Other things to note. One big one is that the world height limit has increased from 256 blocks to 320, which allows for much more verticality.

I think the whole field of world generation is awesome. Perlin noise, and the concepts of "smooth noise" that have come from it, and the clever ways people have found to layer noise and use it to map biomes and heights, and spawn locations, etc. And then, even more impressively, with games like No Man's Sky, you have this concept applied to spherical geometry. I just think it's all so cool.

Incidentally, his (Sean Murray, creator of No Man's Sky) is the best talk I've ever seen on the topic:


The new terrain is great, but I have mostly exhausted my patience with Minecraft survival. I hope future releases will put some effort into reducing the grindyness. I know many things can be automated but they tend to rely on extremely arcane game mechanics rather than feeling like an intentional part of the game.

Some elements of Factorio were inspired by Minecraft. I think Minecraft could now use some inspiration from Factorio.


Have you considered modded to get a little more Factorio in your minecraft?

I'm playing the "Create: Above & Beyond" pack.

There is grind, the pack gives you a goal (build rocket, go to moon), but how you get there is up to you and the automation isn't quite so arcane as vanilla, and doesn't rely on "magic blocks" (Where you plonk down a single block and it magically does all the things) instead relying on you making a machine/factory line from multiple blocks.


I've pushed java far past its breaking point in previous modded minecraft worlds (30 second GC every 30 seconds, some AE2 leak when millions of items are stored).

I like many aspects of bedrock edition, most related to performance. I want a gregtech-like experience in bedrock so badly that I'd go as far as making it myself. I just wish the command interface wasn't so janky. When I've done test blocks and interactions in the past I've run into limitations that would prevent my vision. This was maybe 18 months ago, so I don't think much has changed yet.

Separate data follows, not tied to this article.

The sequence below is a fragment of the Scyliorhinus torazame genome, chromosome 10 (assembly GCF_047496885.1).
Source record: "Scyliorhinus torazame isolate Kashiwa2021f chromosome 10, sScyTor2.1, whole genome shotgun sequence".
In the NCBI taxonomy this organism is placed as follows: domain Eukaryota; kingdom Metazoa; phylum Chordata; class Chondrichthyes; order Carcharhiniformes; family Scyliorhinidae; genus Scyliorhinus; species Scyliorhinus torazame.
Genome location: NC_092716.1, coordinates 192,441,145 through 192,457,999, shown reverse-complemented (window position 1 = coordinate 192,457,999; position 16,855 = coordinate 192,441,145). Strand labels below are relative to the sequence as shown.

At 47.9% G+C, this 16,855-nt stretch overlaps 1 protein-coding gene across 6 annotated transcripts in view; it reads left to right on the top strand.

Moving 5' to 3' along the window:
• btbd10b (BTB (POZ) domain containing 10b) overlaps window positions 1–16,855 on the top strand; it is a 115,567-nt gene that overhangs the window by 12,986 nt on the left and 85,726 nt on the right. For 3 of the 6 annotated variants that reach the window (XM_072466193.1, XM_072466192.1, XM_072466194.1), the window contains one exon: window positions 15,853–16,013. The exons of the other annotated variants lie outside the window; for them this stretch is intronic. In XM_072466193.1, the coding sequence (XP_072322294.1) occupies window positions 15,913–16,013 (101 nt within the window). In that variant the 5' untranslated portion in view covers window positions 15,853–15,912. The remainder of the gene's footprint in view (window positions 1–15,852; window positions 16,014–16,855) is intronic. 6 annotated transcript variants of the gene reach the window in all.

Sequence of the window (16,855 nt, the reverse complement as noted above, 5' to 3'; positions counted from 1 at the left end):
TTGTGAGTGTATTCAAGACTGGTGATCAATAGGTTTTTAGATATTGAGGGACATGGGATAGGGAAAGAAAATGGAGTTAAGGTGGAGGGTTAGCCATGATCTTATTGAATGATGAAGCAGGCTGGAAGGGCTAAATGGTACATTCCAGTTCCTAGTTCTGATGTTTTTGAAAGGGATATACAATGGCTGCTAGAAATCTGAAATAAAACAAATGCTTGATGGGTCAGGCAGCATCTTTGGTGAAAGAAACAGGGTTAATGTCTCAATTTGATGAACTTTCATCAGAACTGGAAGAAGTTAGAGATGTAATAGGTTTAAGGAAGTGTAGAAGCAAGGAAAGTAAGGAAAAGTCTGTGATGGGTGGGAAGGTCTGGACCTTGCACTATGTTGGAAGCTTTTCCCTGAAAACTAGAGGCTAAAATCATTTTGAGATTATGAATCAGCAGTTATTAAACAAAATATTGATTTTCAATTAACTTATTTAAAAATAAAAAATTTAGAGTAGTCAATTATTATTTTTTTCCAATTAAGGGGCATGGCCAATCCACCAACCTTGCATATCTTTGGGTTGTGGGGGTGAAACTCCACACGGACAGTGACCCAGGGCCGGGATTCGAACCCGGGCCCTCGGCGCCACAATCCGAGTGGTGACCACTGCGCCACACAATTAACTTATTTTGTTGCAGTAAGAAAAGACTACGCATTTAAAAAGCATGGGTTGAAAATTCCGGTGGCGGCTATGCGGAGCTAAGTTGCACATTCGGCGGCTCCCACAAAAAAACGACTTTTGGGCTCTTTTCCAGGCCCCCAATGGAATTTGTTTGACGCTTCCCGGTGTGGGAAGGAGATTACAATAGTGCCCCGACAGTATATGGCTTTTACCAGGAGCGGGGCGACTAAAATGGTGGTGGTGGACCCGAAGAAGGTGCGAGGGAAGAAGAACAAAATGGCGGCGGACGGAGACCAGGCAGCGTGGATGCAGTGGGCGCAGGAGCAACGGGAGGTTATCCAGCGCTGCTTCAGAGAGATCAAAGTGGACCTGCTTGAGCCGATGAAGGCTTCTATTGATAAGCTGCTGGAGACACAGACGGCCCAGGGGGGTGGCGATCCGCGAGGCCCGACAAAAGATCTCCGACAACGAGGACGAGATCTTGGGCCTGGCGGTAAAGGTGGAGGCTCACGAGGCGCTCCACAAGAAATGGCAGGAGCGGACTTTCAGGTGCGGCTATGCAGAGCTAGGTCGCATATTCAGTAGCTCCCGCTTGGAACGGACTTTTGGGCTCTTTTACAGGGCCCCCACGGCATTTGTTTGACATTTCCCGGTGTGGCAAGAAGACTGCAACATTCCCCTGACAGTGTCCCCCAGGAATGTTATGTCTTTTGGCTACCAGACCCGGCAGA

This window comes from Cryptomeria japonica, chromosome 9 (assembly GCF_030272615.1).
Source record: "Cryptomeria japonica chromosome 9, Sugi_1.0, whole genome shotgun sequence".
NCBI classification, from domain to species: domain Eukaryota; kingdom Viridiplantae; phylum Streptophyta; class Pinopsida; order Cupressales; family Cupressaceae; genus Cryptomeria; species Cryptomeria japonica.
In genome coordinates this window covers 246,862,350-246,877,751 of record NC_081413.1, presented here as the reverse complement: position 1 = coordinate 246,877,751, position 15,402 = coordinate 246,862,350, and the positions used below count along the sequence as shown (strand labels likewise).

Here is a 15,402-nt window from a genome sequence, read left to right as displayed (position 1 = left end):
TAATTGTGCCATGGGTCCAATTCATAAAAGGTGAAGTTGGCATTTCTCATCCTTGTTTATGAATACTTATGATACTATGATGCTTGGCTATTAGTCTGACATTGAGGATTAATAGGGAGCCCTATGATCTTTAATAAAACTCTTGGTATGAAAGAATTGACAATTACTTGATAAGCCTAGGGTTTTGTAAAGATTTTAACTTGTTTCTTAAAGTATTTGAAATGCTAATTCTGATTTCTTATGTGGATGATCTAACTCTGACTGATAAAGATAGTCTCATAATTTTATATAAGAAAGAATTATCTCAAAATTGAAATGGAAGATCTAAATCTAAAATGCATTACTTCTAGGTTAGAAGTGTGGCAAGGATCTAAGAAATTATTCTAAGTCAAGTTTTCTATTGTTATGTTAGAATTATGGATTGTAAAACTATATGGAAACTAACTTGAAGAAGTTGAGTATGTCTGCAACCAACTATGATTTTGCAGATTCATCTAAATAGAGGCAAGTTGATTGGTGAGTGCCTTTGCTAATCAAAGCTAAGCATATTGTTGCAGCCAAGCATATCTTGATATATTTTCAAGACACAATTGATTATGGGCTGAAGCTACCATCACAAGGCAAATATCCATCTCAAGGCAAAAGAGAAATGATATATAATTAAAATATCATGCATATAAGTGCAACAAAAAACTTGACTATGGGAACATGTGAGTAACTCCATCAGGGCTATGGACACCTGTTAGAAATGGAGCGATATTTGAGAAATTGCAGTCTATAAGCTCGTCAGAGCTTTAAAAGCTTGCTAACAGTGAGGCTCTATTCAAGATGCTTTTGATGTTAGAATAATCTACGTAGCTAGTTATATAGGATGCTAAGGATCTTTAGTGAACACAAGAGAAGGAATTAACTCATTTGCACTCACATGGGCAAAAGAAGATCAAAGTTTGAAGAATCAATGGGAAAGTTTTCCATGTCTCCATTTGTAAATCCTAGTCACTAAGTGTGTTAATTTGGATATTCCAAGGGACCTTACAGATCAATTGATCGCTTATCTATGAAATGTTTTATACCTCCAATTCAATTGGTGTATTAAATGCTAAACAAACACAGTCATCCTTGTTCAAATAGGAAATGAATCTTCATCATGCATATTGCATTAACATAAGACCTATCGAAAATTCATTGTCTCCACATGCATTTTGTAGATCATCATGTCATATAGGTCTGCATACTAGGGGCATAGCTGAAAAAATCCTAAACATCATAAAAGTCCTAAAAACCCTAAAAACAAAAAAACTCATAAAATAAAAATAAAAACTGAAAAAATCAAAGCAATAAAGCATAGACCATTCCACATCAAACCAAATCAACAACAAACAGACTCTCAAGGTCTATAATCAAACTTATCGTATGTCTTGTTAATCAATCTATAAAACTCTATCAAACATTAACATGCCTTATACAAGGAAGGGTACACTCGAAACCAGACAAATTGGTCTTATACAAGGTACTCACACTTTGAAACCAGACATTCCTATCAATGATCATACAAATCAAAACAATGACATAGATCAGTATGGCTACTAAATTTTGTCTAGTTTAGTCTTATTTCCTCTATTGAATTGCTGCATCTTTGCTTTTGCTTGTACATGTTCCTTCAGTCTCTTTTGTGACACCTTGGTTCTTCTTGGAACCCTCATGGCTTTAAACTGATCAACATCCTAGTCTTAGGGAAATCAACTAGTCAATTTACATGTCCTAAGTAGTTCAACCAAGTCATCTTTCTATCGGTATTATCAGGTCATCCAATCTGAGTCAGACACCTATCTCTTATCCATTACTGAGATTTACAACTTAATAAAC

Bedrock does have a Javascript-based behaviour pack system. No idea about it's capabilities.


The problem with those packs, especially ones like tekkit is that they just mash in a thousand different mods of barebones compatibility, some adding the same kind of ore or item slightly differently and you end up with a billion items, some of which are duplicates, no idea where to start from or what to use with what, and all in all a general unbalanced clusterfuck.

Create mod by itself is fine as it is imo, no extra stuff required.


I specifically called out Above & Beyond because it isn't a "kitchen sink" pack thrown together over a weekend with a dozen different game crashing interactions between mods, or 4 ways to create dupe item cycle. Or a hell inducing grindfest like the Gregtech focused packs are.

It's a pack with one goal (build rocket, goto moon), that puts you in the SANDBOX that is the core of minecraft and says, "here are the tools, here's a bit of guidance on what you should automate to progress, but figure it out from tools at hand and have fun in your own way".

The mods are from different authors, but all the recipes have been tweaked and tuned to integrate with each other and provide a cohesive progression curve. Even the textures have been tweaked to make the pack visually cohesive.


> no idea where to start from or what to use with what

A lot of recent packs give you a quest book to guide your progress and push you into the different mods slowly. You get maybe 70-80% through one mod's tech tree and then you're pushed to start on another section before you can progress into that last 20%. The Project Ozone series does a REALLY good job of making sure the different mods balance each other and interact in a way that feels good.

> you end up with a billion items

Yeah that gets bad. Most packs have some sort of inventory organization system (basically a computer you can stick all your items into with no organization and then search them up later) to help alleviate that.


The trailer for Create Above and Beyond made it look pretty integrated. They added a lot on top and did a lot of mod editing.


I honestly never understood the appeal of vanilla Minecraft. I only bought the game because of the mods! Mods like AE2 or Thermal Expansion is where the fun is at!


I think Mojang should reconsider its objection to adding an auto-crafting system into the game. There are legitimate concerns that, if it was too easy, it would make one of the defining aspects of the game obsolete, but I think it could be balanced so that users wouldn't bother doing it for simple items like pickaxes.

As an example, the "auto-crafter" block could be powered by chorus fruit, which means the player would not have access to it until after beating the Ender Dragon. That would also mean that truly automating crafting would also require an automated chorus fruit farm, which would give the system a minimum space requirement.


MC 1.19 has a new 'Allay' mob planned that will pick up and move items for the player. I can see people using this to create some interesting automated systems.


My kids don't play survival at all really and although I have kept trying for years I can't find an actual enjoyable game in there at all really. Like you say, too much grinding, and then it just starts to feel completely pointless and arbitrary.